I have this image in my head of the perfect bartender.
He’s tall and thin, handsome; wears a collared shirt tucked into jeans. He’s always carrying around a dish rag, making sure that spot where he’s about to serve the next chilled pint of rich amber beer is spotless.
He’s equal parts therapist, philosopher and comic. His teeth are a perfect white when he flashes that smile.
He makes you wanna go where everybody knows your…
Hold on a second, I think I’m just describing Sam Malone.
OK, so maybe growing up watching “Cheers” has warped my perception of what makes a great bartender. Or maybe it’s that the show so permeated the culture it forever changed the role and style of a bartender.
I recently spoke to three veterans behind a North Fork bar to see what they think makes a good bartender. It turns out that Hollywood notion of the barkeep who can talk to you about anything, is familiar with his or her clientele and can guarantee you’ll enjoy your night out isn’t that far off.
“If you ask 100 people, ‘What’s your favorite bar?’ One hundred percent of the time, whether they know it or not, it’s going to be the place where they feel most welcome,” said Evan Bucholz, owner and mixologist at Brix & Rye in Greenport.
He credits not a bartender, but rather chef Tom Schaudel with indirectly teaching him that. Bucholz said when working for Schaudel early in his career — which spans nearly 20 years — he would watch as the legendary Long Island chef went from the kitchen to the bar and held court with his customers.
“He was just super gregarious and he kind of set the tone for the whole thing as being just so welcoming and inviting,” Bucholz said. “He gave me the idea that maybe 10% of this stuff is drinks and 90% of it is interactions with people.”
Tim Staron, who manages the bar at Legends in New Suffolk, agrees that having a good rapport with clientele is essential. If you can’t connect with people, he said, “it’s going to be hard to find success in the business.”
For Staron, who’s worked at the waterfront spot for 22 years, most of them behind a bar where games are always on the television, that means having a wide range of sports knowledge. He describes himself as a fanatic, so it’s not that much of a challenge for him, though as a Jets fan he’s had to learn to take a good ribbing over the years.
It also helps to know about pop culture and current events, bartenders will tell you, but none of it is essential. Personality is the fundamental trait driving the connection with clientele.
Helen Cruz at aMano in Mattituck says she never watches television and couldn’t tell you one thing that happened in any game last night, but she still manages to form a bond with the people she mixes drinks for.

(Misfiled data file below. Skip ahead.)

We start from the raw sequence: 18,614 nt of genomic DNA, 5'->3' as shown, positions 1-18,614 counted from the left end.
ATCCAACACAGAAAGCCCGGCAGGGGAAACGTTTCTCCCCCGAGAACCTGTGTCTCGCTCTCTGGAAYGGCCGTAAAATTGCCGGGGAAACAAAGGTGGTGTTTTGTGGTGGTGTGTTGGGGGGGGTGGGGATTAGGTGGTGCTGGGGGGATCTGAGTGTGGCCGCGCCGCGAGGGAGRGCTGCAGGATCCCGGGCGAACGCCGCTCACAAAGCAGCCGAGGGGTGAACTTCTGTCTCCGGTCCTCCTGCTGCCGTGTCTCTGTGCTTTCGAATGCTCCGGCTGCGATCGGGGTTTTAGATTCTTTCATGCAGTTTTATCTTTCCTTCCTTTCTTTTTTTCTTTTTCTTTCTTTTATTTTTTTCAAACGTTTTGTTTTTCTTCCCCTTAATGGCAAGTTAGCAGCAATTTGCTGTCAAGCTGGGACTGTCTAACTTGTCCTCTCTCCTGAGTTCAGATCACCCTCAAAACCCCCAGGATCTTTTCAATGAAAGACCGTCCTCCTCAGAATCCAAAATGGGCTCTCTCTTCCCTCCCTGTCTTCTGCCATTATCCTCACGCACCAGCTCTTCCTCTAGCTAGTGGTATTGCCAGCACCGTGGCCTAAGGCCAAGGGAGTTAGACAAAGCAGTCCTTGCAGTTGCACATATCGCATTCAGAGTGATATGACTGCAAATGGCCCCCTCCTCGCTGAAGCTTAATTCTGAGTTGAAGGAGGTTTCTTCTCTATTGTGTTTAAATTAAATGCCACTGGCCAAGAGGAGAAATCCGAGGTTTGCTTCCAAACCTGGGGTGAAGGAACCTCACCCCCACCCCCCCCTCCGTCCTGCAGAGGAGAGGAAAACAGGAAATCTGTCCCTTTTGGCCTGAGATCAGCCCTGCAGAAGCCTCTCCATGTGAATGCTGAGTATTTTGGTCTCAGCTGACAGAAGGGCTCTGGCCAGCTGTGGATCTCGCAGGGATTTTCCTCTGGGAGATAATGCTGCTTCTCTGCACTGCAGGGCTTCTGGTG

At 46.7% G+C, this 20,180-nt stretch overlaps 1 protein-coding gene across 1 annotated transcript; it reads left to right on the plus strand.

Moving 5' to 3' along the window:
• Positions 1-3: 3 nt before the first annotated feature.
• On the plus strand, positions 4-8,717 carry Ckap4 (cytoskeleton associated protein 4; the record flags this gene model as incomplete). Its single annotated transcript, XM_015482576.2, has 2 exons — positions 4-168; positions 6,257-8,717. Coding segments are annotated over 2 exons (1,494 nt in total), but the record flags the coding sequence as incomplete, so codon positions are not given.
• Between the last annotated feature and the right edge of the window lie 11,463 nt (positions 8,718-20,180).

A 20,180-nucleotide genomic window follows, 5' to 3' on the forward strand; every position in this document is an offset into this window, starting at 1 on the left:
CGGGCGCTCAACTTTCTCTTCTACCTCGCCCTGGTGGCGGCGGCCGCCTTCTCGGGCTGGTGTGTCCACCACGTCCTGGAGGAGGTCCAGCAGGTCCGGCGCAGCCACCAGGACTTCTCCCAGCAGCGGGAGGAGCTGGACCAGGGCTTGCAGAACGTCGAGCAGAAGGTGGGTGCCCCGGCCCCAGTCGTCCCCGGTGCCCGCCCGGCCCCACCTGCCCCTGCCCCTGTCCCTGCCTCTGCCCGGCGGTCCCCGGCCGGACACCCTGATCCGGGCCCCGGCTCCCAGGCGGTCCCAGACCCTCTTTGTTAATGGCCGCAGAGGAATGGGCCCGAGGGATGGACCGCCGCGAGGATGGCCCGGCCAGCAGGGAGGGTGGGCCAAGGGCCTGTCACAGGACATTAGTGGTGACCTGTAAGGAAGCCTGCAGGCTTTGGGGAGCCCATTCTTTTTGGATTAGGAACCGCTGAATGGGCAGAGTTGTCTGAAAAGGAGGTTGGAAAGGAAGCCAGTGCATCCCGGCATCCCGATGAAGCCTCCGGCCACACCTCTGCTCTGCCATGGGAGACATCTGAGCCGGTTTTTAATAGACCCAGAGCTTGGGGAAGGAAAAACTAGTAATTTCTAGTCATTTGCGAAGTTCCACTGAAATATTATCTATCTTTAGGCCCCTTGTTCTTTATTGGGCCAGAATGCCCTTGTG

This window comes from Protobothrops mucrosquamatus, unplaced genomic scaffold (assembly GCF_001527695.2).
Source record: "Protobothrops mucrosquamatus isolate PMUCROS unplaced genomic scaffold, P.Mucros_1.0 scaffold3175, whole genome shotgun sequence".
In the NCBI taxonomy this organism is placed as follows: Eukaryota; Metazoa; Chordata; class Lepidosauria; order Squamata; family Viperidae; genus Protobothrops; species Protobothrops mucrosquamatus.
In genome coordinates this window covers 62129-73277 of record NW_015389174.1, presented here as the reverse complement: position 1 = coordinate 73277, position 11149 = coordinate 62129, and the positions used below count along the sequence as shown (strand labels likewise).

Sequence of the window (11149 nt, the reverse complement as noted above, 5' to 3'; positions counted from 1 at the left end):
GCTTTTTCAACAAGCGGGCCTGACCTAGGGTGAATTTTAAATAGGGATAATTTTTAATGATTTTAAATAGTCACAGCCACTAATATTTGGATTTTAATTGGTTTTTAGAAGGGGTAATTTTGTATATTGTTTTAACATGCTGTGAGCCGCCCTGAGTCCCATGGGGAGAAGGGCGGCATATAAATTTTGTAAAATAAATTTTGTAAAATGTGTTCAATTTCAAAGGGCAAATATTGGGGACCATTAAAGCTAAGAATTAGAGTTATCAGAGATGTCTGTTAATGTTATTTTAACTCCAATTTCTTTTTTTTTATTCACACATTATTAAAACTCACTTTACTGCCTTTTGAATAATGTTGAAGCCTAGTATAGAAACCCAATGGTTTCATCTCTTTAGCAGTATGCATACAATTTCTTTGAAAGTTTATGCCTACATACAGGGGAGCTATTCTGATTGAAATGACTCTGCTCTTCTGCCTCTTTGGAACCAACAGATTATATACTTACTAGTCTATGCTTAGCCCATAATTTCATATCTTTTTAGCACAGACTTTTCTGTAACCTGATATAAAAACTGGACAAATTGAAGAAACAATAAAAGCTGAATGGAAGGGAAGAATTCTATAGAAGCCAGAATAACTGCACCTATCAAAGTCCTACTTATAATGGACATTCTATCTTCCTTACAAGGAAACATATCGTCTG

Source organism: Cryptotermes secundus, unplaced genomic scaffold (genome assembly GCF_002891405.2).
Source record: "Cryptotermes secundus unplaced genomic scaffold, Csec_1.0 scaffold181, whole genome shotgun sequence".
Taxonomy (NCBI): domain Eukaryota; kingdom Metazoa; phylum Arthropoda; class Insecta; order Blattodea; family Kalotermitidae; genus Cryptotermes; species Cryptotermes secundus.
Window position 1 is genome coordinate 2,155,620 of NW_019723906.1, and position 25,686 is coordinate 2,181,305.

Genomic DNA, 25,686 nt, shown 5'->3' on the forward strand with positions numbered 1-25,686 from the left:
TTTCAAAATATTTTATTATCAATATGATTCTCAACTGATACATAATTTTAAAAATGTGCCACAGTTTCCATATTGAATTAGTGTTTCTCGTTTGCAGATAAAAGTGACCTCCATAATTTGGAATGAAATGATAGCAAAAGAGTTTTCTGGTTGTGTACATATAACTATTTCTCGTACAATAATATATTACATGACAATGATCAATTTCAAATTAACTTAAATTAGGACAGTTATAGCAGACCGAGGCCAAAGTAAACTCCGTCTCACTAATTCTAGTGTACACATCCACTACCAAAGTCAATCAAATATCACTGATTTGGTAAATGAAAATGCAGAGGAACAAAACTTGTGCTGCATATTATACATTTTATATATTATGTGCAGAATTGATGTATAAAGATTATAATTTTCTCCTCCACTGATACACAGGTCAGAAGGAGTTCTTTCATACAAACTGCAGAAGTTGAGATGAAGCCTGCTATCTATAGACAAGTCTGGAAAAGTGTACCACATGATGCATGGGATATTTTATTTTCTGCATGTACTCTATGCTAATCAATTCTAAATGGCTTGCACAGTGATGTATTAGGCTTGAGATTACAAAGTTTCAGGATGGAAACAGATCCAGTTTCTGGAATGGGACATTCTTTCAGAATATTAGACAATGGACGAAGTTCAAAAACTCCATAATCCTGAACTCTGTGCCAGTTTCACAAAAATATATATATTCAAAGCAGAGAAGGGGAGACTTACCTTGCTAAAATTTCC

It often starts with them being curious about her.
“The one thing people always ask me about is my accent,” the Honduran-born bartender said. “Then it goes from there. They want to know what it was like where I’m from and what brought me here.” (In case you’re wondering, love brought her here. While that particular relationship didn’t work out, she jokes that she fell in love with the North Fork instead.)
Bucholz speaks of the bar being a “third place,” a philosophy he adopted from St. John (pronounced Sin-Jin) Frizell, owner of Fort Defiance in Red Hook, Brooklyn, where Bucholz worked before returning to the North Fork. “He’s always talking about this concept of the [bar as a] third place, the place between home and work, where people congregate and exchange ideas,” Bucholz said. “You’re bumping into people that aren’t in your immediate circle, having experiences that aren’t your immediate chosen experiences.
“There’s something very neighborhood about that,” he said.
He points to North Fork bartenders like Andy Harbin of Andy’s or “One-Eyed” Bob Paquette of First and South, both in Greenport, of “having that in spades.” The bartenders he recalls coming of age in neighborhood watering holes like Finnegan’s Wake (now Cuddy’s) in Jamesport or the Broken Down Valise in Mattituck also naturally grasped this concept, Bucholz said.
While personality is key, you do still have to know what you’re doing. Staron said it’s not exactly about making the perfect drink, but being consistent.
“You want to make sure your cocktails and your service stay at a high level,” he said. “You want to make sure you’re giving it your best.”
Cruz, who’s worked at aMano for 13 years, said that means checking your own troubles at the door, which isn’t always easy to do, but is crucial.
“Who cares what kind of day I’m having? I’m there for [my customers],” she said, adding that it’s important she truly listens to people, particularly if they’re looking to vent. “I sometimes joke that I should charge what therapists do,” she said.
To be a great bartender, you ultimately have to love the gig, all three agree. For Staron, a dad to two young sons, and Bucholz, who has a pair of daughters, peeling away for a night at the bar has its challenges. But Staron said the bar is the closest thing to a social life he has. The rest of his time is for family.
Bucholz said his daughters have asked him if he still likes going to work every night.
“I say, ‘You know, I’d rather stay with you and play, but I like my job. I’m good at it. I like the people that I work with. And we have a good time,’ “ he said. “ ‘So don’t worry about me when I go to work. I’m having a good time all the time.’ That is still true, even through this year. So I think I’ll stick with it.”